Philanthropy After the August 6, 2016 Flood in Macedonia

On August 6, 2016, heavy rains caused floods in Skopje and Tetovo, Macedonia, with much of the damage from the catastrophe being in outlying areas. The flooding resulted in the death of 21 people in the villages of Stajkovic, Singelic, and Aracinovo. Around 100 citizens were also injured in the flooding, while many families were displaced. The damage included cars being swept away and homes being destroyed. The BBC reports that over three inches of rain fell due to the storm, which they note was higher than the rest of August. According to Al Jazeera, the storm lasted for five hours and prompted landslides as well as power outages.

The Macedonian flood was reminiscent of the flooding that occurred in Bosnia and Herzegovina, Croatia, and Serbia in 2014. In that disaster, several countries were hit by rain for several days. And like the recent flood in Macedonia, volunteers and donors came together to give to those in need. Over 2 million people individual giving was reported with almost 8 million EUR raised. (For a breakdown of the philanthropic giving around the 2014 Floods, please follow this link to Catalyst’s infographic on the most recent data.)

The ensuing damage from the floods and the loss of life has taken a toll on these areas. However, we wanted to highlight the ways in which people are actively supporting those who were affected by the disaster.

rcmkdBoth in-kind and monetary donations have been recorded after the flood on August 6th. Catalyst tracked over 50 instances of philanthropy so far, ranging from the Red Cross opening a specialized bank account to support humanitarian aid to victims of the flooding to the Macedonian diaspora donating money to flood relief. Catalyst’s current data around the giving for flood relief shows that there has been over 1.5 million EUR raised through various campaigns, including special phone numbers that allow for quick donations and even online campaigns using Go Fund Me and similar websites (like this  Go Fund Me page from a woman in Florida, U.S. who is raising money for a friend’s family who lost their home and a member of their family during the flood).

Examples of the ways citizens are assisting those affected by the August 6th flood are numerous. We’ve pulled a few examples from our data to show these varied ways of giving back.

These stories show that when something terrible happens, communities will come together and donate their time, their resources, and their money to help.

These instances of giving show a cross-generational, cross-sector, transnational approach to the flood relief. Youth volunteers from an event in Kraljevo, Serbia volunteered in Skopje to assist the victims and help with clearing debris.  The company, Pela Rosa, donated 15,000 liters of water to the victims as well.  Another company, Ohridska Banka Societe Generale ad Skopje provided 350 cotton blankets, 200 pairs of rubber boots, and 500 kg of canned goods to help the flood victims in the region.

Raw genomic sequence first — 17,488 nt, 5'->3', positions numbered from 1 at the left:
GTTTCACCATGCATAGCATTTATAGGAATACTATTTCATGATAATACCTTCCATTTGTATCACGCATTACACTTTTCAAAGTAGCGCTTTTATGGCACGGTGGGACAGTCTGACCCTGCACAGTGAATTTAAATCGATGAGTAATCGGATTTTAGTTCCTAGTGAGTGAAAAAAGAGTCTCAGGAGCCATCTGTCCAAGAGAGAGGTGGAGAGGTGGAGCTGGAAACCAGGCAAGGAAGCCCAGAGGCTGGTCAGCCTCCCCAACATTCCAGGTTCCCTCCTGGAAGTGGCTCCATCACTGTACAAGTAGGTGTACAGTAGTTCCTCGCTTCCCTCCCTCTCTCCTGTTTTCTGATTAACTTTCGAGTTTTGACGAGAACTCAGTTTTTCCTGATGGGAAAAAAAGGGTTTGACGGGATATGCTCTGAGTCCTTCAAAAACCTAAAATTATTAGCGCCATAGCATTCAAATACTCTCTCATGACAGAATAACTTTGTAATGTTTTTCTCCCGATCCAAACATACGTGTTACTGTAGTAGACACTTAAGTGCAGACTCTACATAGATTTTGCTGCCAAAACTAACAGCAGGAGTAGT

Foundations and religious communities are also contributing to the affected. The Lyoness “Child & Family” Foundation with Lyoness Macedonia gave to six families from the flood. This donation included money to buy home appliances that were destroyed. The foundation plans to give to five more families in the near future. The Islamic community in Albania also contributed to flood relief, raising 20,000 to donate.

On the blog, we’ve already discussed how philanthropy can be done in everyday circumstances, and it is always necessary to rally behind communities who have lost so much due to natural disasters like the flood. Though we can never replace the lives lost or the memories destroyed by these horrific events, we can at least be willing to give in ways that will make this difficult time easier as well as providing a way to make their lives easier in the aftermath.

(It’s always important to be aware to whom you are donating. If you are ever unsure about where donations are going to, you can be sure to give directly to an organization like the Red Cross Red Cresecent.)

About author

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Alex Cooper

Alex is Catalyst's copywriter. He heads Catalyst's blog where he writes on all things philanthropy and the Balkans. Alex can be reached at alex[at]catalystbalkans[dot]com. You can also follow him on Twitter @wgacooper.

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